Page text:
I have seen a lot.
Not just in life.
Looking down from my perch on various chairlifts at Eaglecrest I have seen many things.
The sights are both breathtaking and at times seemingly uninteresting.
They are everyday and they are extraordinary.
Among the sights there is one constant.
The Juneau Ski Patrol working the ridge, fixing things that are broken on the mountain.
The patrol finding an avalanche here, fixing a padding there, finding and fixing an outdoor adventurer, a tourist and/or a careless skier.
Quieting a youth who has fallen out of a chair lift.
Helping a newbie reattach a ski on 45-degree faces.
Scolding a smoker, praising a first-run accomplishment, nodding at those they pass.
A thankless job unless it is you looking up as the lift passes by.
I never talked to Robert Janes or Ronald Dippold.
When I was born in 1959, the two already had more than 40 years of service.
And I guess that is a good thing for me as a skier, but it is a bad thing for me as a human being.
The two long-time ski patrol members were rich in history and kindness.
They loved the mountains; from the Douglas snow bowl near the end of Dan Moller trail to the wealth of Eaglecrest’s many runs, and adventures across the bridge as well.
Like so many who have come after them on the slopes, they had their own lives, thoughts and pleasures and many only got to know them when in trouble on the hills.
I, unfortunately, had not been in trouble when they were watching the mountain.
The two passed this year, Robert C. Janes (Bob or Pop) on March 1 at age 92 and Ronald Matthew Dippold (Ron) on Feb. 17 at age 78.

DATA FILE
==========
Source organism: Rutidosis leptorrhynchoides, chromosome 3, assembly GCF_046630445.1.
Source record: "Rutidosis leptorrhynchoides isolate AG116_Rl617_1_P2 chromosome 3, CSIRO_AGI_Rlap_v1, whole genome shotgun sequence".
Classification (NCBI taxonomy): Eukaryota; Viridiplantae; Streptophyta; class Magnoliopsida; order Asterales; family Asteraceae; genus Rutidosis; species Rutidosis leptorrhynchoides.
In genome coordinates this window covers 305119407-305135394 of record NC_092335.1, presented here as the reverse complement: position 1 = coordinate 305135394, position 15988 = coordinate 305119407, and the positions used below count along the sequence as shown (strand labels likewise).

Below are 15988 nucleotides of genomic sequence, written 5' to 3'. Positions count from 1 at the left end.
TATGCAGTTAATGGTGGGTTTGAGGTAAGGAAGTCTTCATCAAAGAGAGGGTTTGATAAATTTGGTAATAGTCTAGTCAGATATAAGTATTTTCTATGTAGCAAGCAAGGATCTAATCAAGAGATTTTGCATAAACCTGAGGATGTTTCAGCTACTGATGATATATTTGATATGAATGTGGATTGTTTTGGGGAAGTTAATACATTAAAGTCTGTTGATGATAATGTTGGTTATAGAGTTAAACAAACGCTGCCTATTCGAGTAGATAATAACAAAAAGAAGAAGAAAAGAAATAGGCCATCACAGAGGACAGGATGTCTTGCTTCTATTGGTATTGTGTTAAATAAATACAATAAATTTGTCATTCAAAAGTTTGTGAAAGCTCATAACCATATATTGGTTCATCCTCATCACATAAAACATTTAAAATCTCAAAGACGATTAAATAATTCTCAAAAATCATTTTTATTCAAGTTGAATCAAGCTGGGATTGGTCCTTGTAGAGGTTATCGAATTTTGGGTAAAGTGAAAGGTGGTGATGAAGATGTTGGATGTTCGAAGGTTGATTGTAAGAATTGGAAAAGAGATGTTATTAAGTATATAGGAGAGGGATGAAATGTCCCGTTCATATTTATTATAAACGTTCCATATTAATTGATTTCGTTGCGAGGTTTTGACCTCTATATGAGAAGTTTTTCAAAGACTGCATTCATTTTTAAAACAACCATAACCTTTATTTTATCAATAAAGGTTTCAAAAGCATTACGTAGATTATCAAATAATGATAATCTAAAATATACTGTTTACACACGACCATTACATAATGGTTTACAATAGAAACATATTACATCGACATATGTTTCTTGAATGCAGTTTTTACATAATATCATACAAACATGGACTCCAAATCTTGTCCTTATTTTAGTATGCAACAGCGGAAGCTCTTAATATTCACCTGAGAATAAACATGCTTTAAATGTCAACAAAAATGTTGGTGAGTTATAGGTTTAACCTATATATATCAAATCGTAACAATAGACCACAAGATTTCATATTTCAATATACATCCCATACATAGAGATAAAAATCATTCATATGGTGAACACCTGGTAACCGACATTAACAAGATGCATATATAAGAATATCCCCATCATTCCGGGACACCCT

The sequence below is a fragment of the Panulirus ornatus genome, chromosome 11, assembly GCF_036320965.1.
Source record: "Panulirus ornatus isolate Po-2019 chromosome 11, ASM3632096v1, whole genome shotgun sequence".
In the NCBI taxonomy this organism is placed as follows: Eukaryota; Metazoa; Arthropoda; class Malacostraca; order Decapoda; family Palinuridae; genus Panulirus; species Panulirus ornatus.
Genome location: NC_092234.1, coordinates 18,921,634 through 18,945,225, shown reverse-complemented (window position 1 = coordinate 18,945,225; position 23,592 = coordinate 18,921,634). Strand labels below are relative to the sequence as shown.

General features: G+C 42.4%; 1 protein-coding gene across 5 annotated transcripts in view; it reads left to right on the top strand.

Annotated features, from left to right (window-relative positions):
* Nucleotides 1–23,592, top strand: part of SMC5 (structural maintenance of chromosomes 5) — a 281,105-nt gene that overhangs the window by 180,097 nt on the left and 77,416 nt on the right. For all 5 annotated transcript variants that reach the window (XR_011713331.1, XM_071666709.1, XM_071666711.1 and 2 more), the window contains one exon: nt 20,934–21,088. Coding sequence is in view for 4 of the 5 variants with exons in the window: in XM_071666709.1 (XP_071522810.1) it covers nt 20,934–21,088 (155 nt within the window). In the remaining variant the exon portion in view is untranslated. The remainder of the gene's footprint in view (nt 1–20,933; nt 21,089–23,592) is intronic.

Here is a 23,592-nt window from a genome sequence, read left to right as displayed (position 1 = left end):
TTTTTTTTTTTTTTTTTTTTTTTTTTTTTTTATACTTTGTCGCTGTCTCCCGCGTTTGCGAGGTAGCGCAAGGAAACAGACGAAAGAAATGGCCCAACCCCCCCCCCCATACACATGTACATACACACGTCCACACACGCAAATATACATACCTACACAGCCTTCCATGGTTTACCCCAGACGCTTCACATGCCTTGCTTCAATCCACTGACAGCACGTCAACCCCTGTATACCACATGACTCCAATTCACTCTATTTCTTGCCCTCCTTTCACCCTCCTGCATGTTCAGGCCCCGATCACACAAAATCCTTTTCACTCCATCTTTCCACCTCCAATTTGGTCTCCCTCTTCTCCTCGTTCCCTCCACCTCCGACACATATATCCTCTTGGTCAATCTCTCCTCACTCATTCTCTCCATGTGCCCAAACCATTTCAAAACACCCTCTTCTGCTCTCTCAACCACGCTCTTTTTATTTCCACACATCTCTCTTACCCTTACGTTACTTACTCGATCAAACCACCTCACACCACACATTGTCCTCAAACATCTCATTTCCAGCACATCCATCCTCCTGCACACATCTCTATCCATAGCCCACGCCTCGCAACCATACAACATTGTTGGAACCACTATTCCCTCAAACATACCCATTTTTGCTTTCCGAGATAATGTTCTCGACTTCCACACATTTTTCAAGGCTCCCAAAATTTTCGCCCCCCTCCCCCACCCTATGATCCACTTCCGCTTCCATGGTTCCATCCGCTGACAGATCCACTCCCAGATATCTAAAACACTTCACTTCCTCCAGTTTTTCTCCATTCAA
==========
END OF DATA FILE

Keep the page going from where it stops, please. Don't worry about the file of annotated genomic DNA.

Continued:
Janes had just fewer than 50 patrol years and Dippold over 50 seasons patrolling.
Janes was a ranger with the U.S. Forest Service, a snow ranger for the 1960 Winter Olympics in Squaw Valley, worked on the rope tow and snow cat at 3rd Cabin, was a District governor for the Juneau Lions Club, developed the handicap ski program here and loved to hike and ski.
Dippold was once a Lt. Commander in the U.S. Navy, joined the U.S. Forest Service, served as the Southeast regional director for the Alaska Division of the Red Cross and held every CPR and first aid instructor certificate available.
They will be honored on Sunday at 3 p.m. on Easy Bowl at the Eaglecrest Ski Area.
Clad in new and old ski patrol jackets, a long procession of patrol mourners will tow two empty sleds in their honor.
Snaking down the turns and gently rolling bumps, carrying winter from the mountain safely once again.
Looking down from the lifts or up from the lower mountains it will be a sight.
The most brilliant sight to behold, however, is yet to come. But I am in no hurry to see it.
Me, laying on my back, a ski here, and the other on a singular journey in no particular direction except one that is dictated by gravity ...
A pole stuck here, another buried in a location that Spring will find ...
My goggles around my neck ...
My helmet cushioning my wailing cries ...
That will be interesting ...
Looking up into the faces of the Eaglecrest Ski Patrol.
In their eyes and voices I may see the ghosts of Robert Janes and Ron Dippold looking down at me.
And I will be safe again.